Physical activity is especially important as you get older. Staying active can help:

  • Lower your risk of heart disease, stroke, type 2 diabetes, and some types of cancer
  • Improve your strength and balance so you can prevent injuries and stay independent
  • Lower your pain
  • Improve your mood
  • Improve symptoms of anxiety or depression
  • Improve your ability to think, learn, and make decisions

Aim for 150 minutes a week of moderate-intensity aerobic activity.

  • If you weren’t physically active before, or you haven’t been active in a while, start slowly. Even 5 minutes of physical activity has health benefits, and you can build up to more over time!
  • Choose activities that get your heart beating faster — like walking fast, dancing, swimming, or raking leaves.
  • Tell your doctor if you have shortness of breath, chest pain, or unplanned weight loss.

Do muscle-strengthening activities at least 2 days a week.

  • Try using exercise bands or lifting hand weights. You can also use books or cans of food as weights or try bodyweight activities like squats or lunges.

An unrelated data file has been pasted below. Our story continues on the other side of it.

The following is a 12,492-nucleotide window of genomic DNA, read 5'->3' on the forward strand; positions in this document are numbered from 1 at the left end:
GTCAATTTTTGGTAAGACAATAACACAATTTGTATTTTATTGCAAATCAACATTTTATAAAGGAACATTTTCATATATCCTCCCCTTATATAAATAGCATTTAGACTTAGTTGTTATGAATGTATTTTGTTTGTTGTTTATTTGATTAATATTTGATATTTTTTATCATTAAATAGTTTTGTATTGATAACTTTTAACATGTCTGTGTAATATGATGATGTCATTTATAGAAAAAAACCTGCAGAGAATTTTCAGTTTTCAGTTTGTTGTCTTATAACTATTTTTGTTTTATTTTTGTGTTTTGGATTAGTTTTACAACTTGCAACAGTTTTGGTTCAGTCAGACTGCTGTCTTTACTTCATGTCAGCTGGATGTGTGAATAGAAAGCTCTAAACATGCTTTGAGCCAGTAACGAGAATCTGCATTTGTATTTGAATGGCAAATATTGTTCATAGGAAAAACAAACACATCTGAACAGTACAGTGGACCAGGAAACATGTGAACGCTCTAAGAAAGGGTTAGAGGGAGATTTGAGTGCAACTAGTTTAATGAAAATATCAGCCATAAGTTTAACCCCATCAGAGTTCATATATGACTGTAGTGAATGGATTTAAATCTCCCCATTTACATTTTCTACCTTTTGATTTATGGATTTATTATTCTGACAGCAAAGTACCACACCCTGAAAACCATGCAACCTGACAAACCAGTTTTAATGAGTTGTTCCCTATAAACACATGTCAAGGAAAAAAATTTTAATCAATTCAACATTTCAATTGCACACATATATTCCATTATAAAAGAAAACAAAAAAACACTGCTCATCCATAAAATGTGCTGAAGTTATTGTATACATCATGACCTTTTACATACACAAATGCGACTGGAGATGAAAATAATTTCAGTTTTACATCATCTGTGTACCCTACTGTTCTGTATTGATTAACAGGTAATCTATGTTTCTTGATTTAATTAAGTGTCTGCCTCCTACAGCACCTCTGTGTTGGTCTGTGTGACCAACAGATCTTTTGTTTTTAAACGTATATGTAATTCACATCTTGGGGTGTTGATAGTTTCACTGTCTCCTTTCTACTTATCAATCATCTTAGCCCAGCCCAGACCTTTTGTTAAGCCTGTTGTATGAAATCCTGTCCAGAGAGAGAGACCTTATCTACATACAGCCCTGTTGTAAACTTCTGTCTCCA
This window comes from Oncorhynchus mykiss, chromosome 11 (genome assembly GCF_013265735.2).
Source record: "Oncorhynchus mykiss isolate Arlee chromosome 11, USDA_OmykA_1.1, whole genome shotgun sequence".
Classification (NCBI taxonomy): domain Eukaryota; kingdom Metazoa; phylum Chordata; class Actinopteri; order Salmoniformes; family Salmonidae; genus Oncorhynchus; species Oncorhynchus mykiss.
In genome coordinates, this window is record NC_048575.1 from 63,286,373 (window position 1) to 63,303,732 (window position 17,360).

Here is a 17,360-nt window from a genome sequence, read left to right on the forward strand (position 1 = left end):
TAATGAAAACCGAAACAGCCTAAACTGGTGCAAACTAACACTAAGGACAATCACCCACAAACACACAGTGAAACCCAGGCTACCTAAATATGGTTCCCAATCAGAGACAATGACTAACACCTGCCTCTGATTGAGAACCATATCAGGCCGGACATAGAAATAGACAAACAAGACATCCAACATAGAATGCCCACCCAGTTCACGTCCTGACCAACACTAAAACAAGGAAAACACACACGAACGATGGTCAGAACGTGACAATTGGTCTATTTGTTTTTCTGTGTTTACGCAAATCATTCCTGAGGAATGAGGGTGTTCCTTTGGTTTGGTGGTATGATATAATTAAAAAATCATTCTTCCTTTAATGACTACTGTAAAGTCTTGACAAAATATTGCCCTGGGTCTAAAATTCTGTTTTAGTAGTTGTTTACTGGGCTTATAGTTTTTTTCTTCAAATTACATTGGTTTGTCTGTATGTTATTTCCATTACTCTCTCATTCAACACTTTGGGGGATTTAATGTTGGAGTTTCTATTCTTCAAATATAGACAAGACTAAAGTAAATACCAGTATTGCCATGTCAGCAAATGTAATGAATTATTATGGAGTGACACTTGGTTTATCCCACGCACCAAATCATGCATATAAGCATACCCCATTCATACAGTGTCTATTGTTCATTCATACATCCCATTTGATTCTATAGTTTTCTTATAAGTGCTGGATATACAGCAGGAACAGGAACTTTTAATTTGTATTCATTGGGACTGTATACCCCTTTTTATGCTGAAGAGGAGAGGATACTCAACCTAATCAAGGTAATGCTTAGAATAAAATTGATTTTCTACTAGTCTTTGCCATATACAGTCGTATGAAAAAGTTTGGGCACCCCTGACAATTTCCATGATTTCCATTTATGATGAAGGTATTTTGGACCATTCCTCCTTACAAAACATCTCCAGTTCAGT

• Don’t hold your breath — holding your breath can cause unsafe changes in your blood pressure.

Do balance exercises.

  • Practice standing on 1 foot — you can hold on to a chair if you’re feeling unsteady
  • Walk backwards or sideways
  • Try tai chi, a mind-body exercise that improves balance
  • Sign up for a yoga class or try out a yoga video at home

Get a mix of activity types at the same time.

When you do something that counts as more than 1 type of physical activity (like aerobic and muscle-strengthening), you get even more health benefits. For example:

  • Try ballroom or salsa dancing
  • Rake leaves in the yard
  • Take a water aerobics class

Try finding a gym or recreation center near you that’s comfortable and accessible. Many offer classes that can help you get a mix of activity types.

Talk with your doctor if you have questions.

You might have questions about getting active, especially if you have a health problem like heart disease, diabetes, or obesity. Your doctor can help. Try asking questions like: 

  • How can being active help me as I age?
  • What activities would you recommend for me?
  • Can you refer me to a trained physical activity specialist — like a physical therapist or personal trainer? (A trained physical activity specialist can help you plan a routine that fits your needs and helps you feel your best — physically and mentally.)

If you’re taking any medicine, be sure to ask if it can affect how your body responds to physical activity.